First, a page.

Gaslighting, gatekeeping, girlbossing goes wrong in “The Dropout”

By Kaitlin Dunn
Lifestyle Editor

If you have been on social media at any point in the last year, it is likely that you have heard the name “Elizabeth Holmes.” The former CEO of Silicon Valley tech startup, Theranos, Holmes dropped out of Stanford University at the age of 19 to start Theranos, building its net worth to approximately $9 billion before its eventual downfall.

She styled herself as a female Steve Jobs, and at one point was the youngest self-made billionaire.

“Theranos’s business model was based around the idea that it could run blood tests, using proprietary technology that required only a finger pinprick and a small amount of blood. Holmes said the tests would be able to detect medical conditions like cancer and high cholesterol,” Business Insider writer Avery Hartmans said.

However, despite the promises of the technology, Holmes’ invention never actually worked, and in many instances, gave false diagnoses or misdiagnoses.

Holmes was found guilty on four counts of defrauding investors, including three counts of wire fraud, and one of conspiracy to commit wire fraud on Jan. 23, 2022.

 Hulu Series “The Dropout” recounts Holmes’ rise and fall from grace, with actress Amanda Seyfried playing the complex protagonist.

The show is comprised of eight one-hour episodes that chronicle the start and eventual fall of Theranos. However, the storyline ends on a cliffhanger, which makes sense, given that Holmes’ story is still not over.

According to GoodtoKnow writer Robyn Morris, “Elizabeth Holmes will be sentenced on 26 September 2022. She faces a maximum prison sentence of 20 years – based on what judges typically sentence defendants to in similar cases. However, legal experts believe she will likely be handed a far less severe punishment. Holmes denies her convictions and is expected to appeal.”

For Seyfried, capturing Holmes’ essence in her portrayal proved to be difficult. Despite all of the media attention covering Holmes’ in the last year, she is still a mysterious figure to the American public.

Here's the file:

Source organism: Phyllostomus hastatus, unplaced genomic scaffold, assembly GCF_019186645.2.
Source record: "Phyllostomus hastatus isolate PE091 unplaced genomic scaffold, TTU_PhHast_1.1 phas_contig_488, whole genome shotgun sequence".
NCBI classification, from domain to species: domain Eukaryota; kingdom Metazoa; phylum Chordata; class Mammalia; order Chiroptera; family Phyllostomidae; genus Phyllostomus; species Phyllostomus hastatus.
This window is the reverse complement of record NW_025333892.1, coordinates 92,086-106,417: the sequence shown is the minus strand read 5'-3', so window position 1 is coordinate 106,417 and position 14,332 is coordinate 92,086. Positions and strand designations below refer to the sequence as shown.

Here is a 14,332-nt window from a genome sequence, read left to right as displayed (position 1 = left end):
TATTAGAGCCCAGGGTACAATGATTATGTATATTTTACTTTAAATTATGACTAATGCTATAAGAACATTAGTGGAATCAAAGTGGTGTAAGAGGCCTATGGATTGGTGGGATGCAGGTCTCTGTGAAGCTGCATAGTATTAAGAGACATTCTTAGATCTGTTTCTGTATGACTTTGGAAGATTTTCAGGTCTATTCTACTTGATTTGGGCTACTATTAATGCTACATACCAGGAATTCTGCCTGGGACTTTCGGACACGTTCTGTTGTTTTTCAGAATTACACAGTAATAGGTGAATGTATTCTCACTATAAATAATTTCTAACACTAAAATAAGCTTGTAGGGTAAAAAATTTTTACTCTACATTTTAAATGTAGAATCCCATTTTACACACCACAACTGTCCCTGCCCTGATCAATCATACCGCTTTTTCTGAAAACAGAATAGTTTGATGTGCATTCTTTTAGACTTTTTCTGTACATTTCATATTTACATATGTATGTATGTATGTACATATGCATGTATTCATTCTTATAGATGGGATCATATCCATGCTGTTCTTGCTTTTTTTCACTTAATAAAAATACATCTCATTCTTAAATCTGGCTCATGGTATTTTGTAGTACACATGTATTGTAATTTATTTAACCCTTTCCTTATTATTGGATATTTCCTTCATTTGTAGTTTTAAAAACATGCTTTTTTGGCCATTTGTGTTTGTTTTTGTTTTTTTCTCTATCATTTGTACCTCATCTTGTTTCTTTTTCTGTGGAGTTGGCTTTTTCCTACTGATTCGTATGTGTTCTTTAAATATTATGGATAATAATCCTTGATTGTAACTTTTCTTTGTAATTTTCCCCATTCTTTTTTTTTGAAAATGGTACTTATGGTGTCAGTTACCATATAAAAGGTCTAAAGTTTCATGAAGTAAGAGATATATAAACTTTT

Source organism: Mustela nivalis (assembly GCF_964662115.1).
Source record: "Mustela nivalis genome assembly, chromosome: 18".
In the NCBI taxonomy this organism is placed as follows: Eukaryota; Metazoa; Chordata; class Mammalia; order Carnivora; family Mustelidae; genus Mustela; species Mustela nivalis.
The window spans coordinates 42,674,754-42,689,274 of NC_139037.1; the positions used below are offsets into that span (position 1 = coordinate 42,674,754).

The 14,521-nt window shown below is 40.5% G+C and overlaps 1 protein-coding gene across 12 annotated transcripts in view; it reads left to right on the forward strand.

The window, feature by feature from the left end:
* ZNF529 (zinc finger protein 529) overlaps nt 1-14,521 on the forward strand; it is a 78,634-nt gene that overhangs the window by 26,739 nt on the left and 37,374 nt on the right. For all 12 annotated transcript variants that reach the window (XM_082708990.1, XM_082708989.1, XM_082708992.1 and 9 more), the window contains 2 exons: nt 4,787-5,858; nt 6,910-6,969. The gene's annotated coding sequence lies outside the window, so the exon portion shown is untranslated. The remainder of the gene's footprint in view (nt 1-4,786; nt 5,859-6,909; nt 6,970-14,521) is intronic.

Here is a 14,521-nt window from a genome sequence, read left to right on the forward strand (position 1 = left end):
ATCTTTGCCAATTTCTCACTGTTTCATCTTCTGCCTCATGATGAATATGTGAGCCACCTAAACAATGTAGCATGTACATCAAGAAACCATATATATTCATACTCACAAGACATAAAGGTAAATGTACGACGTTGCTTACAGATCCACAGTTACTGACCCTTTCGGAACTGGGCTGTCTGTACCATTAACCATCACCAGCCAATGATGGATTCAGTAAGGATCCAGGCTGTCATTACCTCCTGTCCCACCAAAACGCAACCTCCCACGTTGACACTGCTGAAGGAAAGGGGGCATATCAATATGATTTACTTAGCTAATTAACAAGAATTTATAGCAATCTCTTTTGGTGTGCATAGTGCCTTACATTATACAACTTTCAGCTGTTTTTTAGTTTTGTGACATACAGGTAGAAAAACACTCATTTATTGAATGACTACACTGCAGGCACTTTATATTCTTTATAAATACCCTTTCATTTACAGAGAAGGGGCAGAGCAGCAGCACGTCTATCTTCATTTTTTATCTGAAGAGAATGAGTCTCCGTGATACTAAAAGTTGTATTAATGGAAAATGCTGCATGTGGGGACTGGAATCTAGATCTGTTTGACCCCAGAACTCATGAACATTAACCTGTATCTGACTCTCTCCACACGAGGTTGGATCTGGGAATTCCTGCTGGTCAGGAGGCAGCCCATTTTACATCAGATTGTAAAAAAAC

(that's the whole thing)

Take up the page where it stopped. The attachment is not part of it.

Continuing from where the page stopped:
“I don’t know who she is at all,” Seyfried said in an interview with Deadline. “I’m still trying, will never stop trying to figure out what makes her tick. It was really hard to balance out how much humanizing we were going to do and also stick to the facts and make sure she’s that kind of enigma when we leave her.”

The series does a good job of capturing the enigma that is Elizabeth Holmes. From her wardrobe to her alleged fake baritone voice, in eight episodes you are presented with the story of a woman who managed to take the tech world by storm, becoming arguably even more notable in her fall from grace than she ever was as CEO.

“She’s a femme fatale who rose up in an industry of old stuffy men and beat them at their own game,” representatives of an Etsy shop called “We are Elizabeth Holmes” said in an interview with Insider, adding that the conviction “doesn’t change the way we feel about her.”

Holmes’ story is interesting in the way that her crimes made her more appealing to the masses, despite the harm that she and her company caused people. When looking at the story of Elizabeth Holmes, it also serves as a reminder of the disparities that exist in the American justice system –  despite her crimes, Holmes’ life has not been majorly disrupted. According to Today, “as she awaits her September sentencing, Holmes is free on a $500,000 bond. According to CNBC, the new mother is living on a nine-bedroom Silicon Valley estate, worth an estimated $135 million.”

“There’s an obvious way to structure a story about a figure like Elizabeth Holmes: she builds herself up, she’s on top of the world, and then she has a dramatic downfall. It’s your basic tragedy… The problem with that structure and this story is that in real life, the “downfall” of a rich white entrepreneur who gets caught being dishonest or misleading, who hurts employees or customers, who creates a poisonous environment … the real Elizabeth Holmes married a rich guy and is still rich. She was convicted of defrauding her investors, but it remains to be seen whether she’ll see jail for very long, or at all,” WFDD writer Linda Holmes said.

If you’re interested in unpacking and trying to understand Elizabeth Holmes, “The Dropout” is currently streaming on Hulu.

Photo Courtesy of Flickr

Featured Photo Caption: Being found out as a fraud did more for Elizabeth Holmes’ global recognition that her position as a CEO. Googling her name pulls up merch, thinkpieces, and more Holmes-related memorabilia pushed by her fans, called “Holmies.”

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